The most often mentioned actors in this network study were researchers, public health officials and paediatricians, or a combination of these professions. Four single individuals were mentioned by five to seven other persons in the network. These four individuals apparently possessed qualities that made several other professionals within the public health sector listen to and trust them. They are not, however, proved to be genuine opinion leaders, matching Roger’s requirements; greater exposure to mass media, greater contact with change agents, greater social participation, more cosmopolite, more innovative and with higher socioeconomic status compared to their “followers” [2]. But they do in fact seem to be persons with high credibility [3], who other professionals feel confident to contact, thus potential opinion leaders.
The frequent mentioning of actors holding the combination paediatrician-researcher was to some extent surprising since in Sweden most of the universal public health work is offered by the municipalities [21], for example in preschools, schools and other local environments where children and adolescents spend much time. We hypothesized actors working in the public health sector, for example the National Institute of Public Health or other public health organisations at the local, regional or national level to be of more importance than other groups, which was however not the case. This result may show that the trustworthiness of researchers and paediatricians is high among public health professionals in Sweden.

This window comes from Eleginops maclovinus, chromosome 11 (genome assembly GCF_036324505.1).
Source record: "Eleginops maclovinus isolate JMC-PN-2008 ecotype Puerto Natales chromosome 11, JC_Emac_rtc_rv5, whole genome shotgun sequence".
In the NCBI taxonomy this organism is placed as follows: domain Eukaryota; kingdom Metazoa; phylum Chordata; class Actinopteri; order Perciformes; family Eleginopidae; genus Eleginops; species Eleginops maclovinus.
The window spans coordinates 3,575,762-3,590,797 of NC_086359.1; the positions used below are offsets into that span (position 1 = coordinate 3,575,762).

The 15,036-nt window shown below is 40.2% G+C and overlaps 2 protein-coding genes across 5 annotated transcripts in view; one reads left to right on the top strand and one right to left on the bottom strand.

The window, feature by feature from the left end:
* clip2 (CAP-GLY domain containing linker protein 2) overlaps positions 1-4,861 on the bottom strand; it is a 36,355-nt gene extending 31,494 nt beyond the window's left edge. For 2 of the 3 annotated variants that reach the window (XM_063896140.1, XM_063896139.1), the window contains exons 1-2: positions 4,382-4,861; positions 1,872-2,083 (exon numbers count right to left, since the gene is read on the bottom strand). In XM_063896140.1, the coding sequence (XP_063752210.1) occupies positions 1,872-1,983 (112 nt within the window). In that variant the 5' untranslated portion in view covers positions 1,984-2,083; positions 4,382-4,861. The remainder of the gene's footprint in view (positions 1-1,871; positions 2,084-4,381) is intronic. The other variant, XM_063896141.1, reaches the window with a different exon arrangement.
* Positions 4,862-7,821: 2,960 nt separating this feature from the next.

The informant method and the snowball method were by the authors assessed to be appropriate and low resource-demanding methods to identify potential opinion leaders. The snowball method is, according to Valente and Pumpuang, likely to identify leaders to whom others look for advice [11].
The choice of the first contacted individuals, the broad formulation of the e-mail message and the short response time might have influenced the result. We selected seven “start actors” from different arenas and of different professions, mainly policy makers. None of the first contacted individuals were a researcher or a paediatrician. We asked, in the e-mail message, for persons who the respondents felt confident to contact in order to discuss matters within the child health promotion field, thus a very broad question. We did not ask for “leaders” since our intention was to find persons with high credibility, not head of divisions’ etcetera, in the field of child health promotion. With a more narrow formulation, for example limited in organisation, profession or geography, we might have received another result. We were however, interested in the national level which enforced us to be quite broad, both regarding “start actors” and the question formulation. Finally, a more extended response time, as well as reminders, might have resulted in additional response links and more contacts.
Social network analysis seemed to be a useful method to map influential persons with high credibility, i.e. potential opinion leaders, in the national arena of child health promotion in Sweden.
Previously, effectiveness studies of opinion leaders have been performed mostly in the health care sector [4]. We suggest effectiveness studies of opinion leaders to be performed also in the public health sector. When opinion leaders are identified individual visits and other directed measures could be carried out in order to spread relevant knowledge about for example new health promoting methods. This may enable public health actors at the local, regional and national level to more rapidly progress innovations into everyday practice.
Competing interests
The authors declare that they have no competing interests.
Authors' contributions
KG and SB designed the study. KG collected and structured the data. MKN performed the network analysis. All authors were involved in drafting and revising the manuscript.
Acknowledgements
This work was supported by the Swedish National Institute of Public Health.